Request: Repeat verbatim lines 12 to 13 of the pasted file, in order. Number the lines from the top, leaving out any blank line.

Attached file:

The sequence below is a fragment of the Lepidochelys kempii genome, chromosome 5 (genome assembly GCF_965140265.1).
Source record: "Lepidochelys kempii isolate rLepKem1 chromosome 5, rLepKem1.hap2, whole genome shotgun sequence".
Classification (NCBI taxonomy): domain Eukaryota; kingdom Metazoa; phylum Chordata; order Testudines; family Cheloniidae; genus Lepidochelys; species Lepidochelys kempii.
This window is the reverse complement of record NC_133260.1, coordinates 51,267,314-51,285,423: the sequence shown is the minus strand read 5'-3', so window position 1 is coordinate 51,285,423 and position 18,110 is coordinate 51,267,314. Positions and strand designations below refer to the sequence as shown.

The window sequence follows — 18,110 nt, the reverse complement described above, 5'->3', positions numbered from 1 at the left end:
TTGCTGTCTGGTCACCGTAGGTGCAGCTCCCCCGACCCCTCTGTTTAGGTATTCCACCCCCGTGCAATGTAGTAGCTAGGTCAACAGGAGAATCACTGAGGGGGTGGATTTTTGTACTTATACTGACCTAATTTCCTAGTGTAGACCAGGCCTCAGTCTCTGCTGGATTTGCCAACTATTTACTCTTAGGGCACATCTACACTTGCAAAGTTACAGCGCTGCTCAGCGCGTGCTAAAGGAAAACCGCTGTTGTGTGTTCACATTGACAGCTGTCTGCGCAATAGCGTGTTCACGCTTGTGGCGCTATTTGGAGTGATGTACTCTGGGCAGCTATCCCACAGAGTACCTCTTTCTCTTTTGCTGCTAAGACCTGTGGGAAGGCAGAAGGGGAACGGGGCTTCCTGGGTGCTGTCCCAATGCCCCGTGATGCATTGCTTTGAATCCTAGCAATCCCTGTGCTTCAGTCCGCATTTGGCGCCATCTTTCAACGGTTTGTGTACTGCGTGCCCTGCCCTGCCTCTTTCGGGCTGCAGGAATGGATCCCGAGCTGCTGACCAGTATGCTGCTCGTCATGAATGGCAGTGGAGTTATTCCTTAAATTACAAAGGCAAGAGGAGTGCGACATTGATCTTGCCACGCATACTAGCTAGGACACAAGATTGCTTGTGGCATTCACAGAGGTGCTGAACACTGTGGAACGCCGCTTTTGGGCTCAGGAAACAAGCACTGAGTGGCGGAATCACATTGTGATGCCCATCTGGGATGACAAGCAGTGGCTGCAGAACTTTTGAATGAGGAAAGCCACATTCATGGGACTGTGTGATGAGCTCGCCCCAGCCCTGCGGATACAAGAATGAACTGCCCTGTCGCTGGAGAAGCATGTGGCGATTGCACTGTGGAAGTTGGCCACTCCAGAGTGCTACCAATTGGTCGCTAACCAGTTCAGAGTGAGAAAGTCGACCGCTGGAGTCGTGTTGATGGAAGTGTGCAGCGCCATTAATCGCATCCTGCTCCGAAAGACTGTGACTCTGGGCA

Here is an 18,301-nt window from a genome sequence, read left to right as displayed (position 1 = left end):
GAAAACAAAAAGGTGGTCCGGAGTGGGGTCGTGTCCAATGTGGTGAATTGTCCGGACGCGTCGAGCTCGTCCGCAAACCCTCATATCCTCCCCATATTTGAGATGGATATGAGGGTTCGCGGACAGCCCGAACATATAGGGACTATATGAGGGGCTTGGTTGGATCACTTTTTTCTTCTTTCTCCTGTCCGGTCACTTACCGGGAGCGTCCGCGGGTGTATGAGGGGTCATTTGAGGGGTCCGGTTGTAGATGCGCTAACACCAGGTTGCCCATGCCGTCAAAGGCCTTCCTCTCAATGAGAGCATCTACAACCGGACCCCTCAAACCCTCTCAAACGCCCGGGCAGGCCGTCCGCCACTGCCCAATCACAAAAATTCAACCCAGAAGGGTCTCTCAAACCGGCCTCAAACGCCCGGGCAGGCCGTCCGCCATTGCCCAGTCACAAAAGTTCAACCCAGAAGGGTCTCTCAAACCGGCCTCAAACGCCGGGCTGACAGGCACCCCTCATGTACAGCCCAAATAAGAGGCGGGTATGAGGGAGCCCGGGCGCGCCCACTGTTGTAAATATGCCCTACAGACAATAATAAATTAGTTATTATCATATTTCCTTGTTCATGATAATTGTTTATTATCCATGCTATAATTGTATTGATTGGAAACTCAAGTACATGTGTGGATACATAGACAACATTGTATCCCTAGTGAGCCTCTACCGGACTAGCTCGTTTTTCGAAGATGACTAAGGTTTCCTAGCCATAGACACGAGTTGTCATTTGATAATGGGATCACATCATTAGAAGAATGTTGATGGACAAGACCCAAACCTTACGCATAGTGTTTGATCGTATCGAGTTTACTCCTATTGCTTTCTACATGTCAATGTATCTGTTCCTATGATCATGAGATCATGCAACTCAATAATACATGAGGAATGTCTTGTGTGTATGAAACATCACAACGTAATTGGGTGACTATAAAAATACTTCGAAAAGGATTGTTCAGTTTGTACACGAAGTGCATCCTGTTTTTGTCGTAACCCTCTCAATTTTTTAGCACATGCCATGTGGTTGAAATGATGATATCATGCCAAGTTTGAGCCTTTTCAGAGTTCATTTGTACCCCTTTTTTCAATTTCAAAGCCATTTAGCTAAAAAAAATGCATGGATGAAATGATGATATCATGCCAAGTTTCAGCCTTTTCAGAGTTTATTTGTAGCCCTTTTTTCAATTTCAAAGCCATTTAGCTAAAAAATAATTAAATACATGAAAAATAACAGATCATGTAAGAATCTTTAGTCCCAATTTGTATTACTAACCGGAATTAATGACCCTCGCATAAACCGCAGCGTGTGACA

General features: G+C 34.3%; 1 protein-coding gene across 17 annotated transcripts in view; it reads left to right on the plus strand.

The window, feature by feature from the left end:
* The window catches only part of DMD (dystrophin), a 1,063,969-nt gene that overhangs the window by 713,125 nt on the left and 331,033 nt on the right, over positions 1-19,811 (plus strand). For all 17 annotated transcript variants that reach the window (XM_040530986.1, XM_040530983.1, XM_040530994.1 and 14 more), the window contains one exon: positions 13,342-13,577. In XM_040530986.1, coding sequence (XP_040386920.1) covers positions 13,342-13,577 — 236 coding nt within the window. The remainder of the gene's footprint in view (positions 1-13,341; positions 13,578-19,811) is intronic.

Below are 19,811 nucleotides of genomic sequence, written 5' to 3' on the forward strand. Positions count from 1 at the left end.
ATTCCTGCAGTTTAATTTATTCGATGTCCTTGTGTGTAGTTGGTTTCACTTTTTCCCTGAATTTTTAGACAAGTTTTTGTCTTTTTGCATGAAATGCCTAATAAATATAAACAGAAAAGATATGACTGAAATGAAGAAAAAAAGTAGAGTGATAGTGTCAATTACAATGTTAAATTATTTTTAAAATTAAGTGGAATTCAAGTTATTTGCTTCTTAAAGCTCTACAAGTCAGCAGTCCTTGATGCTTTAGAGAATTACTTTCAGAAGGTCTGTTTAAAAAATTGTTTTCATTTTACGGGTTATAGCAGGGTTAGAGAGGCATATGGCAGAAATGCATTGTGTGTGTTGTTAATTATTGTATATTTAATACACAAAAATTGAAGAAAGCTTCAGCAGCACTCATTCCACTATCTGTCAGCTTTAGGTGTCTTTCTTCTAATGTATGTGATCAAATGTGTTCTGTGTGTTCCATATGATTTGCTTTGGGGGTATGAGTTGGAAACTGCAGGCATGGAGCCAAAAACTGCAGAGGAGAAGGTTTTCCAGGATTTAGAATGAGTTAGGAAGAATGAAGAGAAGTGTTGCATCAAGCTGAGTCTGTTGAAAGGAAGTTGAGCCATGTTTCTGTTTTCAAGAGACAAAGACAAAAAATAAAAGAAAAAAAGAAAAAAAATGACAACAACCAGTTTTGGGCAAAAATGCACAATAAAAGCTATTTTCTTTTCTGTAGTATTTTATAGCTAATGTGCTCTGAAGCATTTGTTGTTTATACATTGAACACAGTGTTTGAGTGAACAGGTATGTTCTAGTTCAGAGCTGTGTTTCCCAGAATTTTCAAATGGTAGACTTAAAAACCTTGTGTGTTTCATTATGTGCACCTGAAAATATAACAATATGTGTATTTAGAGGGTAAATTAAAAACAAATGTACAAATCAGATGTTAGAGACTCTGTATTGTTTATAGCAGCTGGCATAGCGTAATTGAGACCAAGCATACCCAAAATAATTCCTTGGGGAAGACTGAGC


Below are 19,811 nucleotides of genomic sequence, written 5' to 3' on the forward strand. Positions count from 1 at the left end.
ATTCCTGCAGTTTAATTTATTCGATGTCCTTGTGTGTAGTTGGTTTCACTTTTTCCCTGAATTTTTAGACAAGTTTTTGTCTTTTTGCATGAAATGCCTAATAAATATAAACAGAAAAGATATGACTGAAATGAAGAAAAAAAGTAGAGTGATAGTGTCAATTACAATGTTAAATTATTTTTAAAATTAAGTGGAATTCAAGTTATTTGCTTCTTAAAGCTCTACAAGTCAGCAGTCCTTGATGCTTTAGAGAATTACTTTCAGAAGGTCTGTTTAAAAAATTGTTTTCATTTTACGGGTTATAGCAGGGTTAGAGAGGCATATGGCAGAAATGCATTGTGTGTGTTGTTAATTATTGTATATTTAATACACAAAAATTGAAGAAAGCTTCAGCAGCACTCATTCCACTATCTGTCAGCTTTAGGTGTCTTTCTTCTAATGTATGTGATCAAATGTGTTCTGTGTGTTCCATATGATTTGCTTTGGGGGTATGAGTTGGAAACTGCAGGCATGGAGCCAAAAACTGCAGAGGAGAAGGTTTTCCAGGATTTAGAATGAGTTAGGAAGAATGAAGAGAAGTGTTGCATCAAGCTGAGTCTGTTGAAAGGAAGTTGAGCCATGTTTCTGTTTTCAAGAGACAAAGACAAAAAATAAAAGAAAAAAAGAAAAAAAATGACAACAACCAGTTTTGGGCAAAAATGCACAATAAAAGCTATTTTCTTTTCTGTAGTATTTTATAGCTAATGTGCTCTGAAGCATTTGTTGTTTATACATTGAACACAGTGTTTGAGTGAACAGGTATGTTCTAGTTCAGAGCTGTGTTTCCCAGAATTTTCAAATGGTAGACTTAAAAACCTTGTGTGTTTCATTATGTGCACCTGAAAATATAACAATATGTGTATTTAGAGGGTAAATTAAAAACAAATGTACAAATCAGATGTTAGAGACTCTGTATTGTTTATAGCAGCTGGCATAGCGTAATTGAGACCAAGCATACCCAAAATAATTCCTTGGGGAAGACTGAGC